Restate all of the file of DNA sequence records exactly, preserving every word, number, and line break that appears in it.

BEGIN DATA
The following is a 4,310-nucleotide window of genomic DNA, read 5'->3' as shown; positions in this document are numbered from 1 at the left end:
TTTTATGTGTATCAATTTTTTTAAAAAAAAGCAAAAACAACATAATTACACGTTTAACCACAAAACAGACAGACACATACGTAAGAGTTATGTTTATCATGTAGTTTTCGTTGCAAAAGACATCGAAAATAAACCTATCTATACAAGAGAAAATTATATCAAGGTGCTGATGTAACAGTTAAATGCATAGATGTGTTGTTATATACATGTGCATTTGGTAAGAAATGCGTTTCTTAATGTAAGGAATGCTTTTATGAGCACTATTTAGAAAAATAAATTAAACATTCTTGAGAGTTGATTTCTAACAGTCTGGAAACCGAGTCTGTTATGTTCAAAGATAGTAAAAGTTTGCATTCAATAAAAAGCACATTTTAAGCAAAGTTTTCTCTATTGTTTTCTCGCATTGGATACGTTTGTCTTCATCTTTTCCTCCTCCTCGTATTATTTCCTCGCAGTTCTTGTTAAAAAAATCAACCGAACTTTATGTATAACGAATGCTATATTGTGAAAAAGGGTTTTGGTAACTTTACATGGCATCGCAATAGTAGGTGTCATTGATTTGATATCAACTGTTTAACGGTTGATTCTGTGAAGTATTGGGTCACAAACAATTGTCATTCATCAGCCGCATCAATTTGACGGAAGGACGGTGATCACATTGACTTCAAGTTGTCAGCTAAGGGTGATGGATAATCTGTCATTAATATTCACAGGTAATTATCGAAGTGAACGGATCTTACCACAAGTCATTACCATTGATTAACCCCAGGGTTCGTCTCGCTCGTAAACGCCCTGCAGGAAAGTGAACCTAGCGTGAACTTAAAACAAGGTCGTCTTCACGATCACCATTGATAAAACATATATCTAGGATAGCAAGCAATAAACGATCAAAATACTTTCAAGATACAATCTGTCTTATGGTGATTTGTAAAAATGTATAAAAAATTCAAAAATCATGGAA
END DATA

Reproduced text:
The following is a 4,310-nucleotide window of genomic DNA, read 5'->3' as shown; positions in this document are numbered from 1 at the left end:
TTTTATGTGTATCAATTTTTTTAAAAAAAAGCAAAAACAACATAATTACACGTTTAACCACAAAACAGACAGACACATACGTAAGAGTTATGTTTATCATGTAGTTTTCGTTGCAAAAGACATCGAAAATAAACCTATCTATACAAGAGAAAATTATATCAAGGTGCTGATGTAACAGTTAAATGCATAGATGTGTTGTTATATACATGTGCATTTGGTAAGAAATGCGTTTCTTAATGTAAGGAATGCTTTTATGAGCACTATTTAGAAAAATAAATTAAACATTCTTGAGAGTTGATTTCTAACAGTCTGGAAACCGAGTCTGTTATGTTCAAAGATAGTAAAAGTTTGCATTCAATAAAAAGCACATTTTAAGCAAAGTTTTCTCTATTGTTTTCTCGCATTGGATACGTTTGTCTTCATCTTTTCCTCCTCCTCGTATTATTTCCTCGCAGTTCTTGTTAAAAAAATCAACCGAACTTTATGTATAACGAATGCTATATTGTGAAAAAGGGTTTTGGTAACTTTACATGGCATCGCAATAGTAGGTGTCATTGATTTGATATCAACTGTTTAACGGTTGATTCTGTGAAGTATTGGGTCACAAACAATTGTCATTCATCAGCCGCATCAATTTGACGGAAGGACGGTGATCACATTGACTTCAAGTTGTCAGCTAAGGGTGATGGATAATCTGTCATTAATATTCACAGGTAATTATCGAAGTGAACGGATCTTACCACAAGTCATTACCATTGATTAACCCCAGGGTTCGTCTCGCTCGTAAACGCCCTGCAGGAAAGTGAACCTAGCGTGAACTTAAAACAAGGTCGTCTTCACGATCACCATTGATAAAACATATATCTAGGATAGCAAGCAATAAACGATCAAAATACTTTCAAGATACAATCTGTCTTATGGTGATTTGTAAAAATGTATAAAAAATTCAAAAATCATGGAA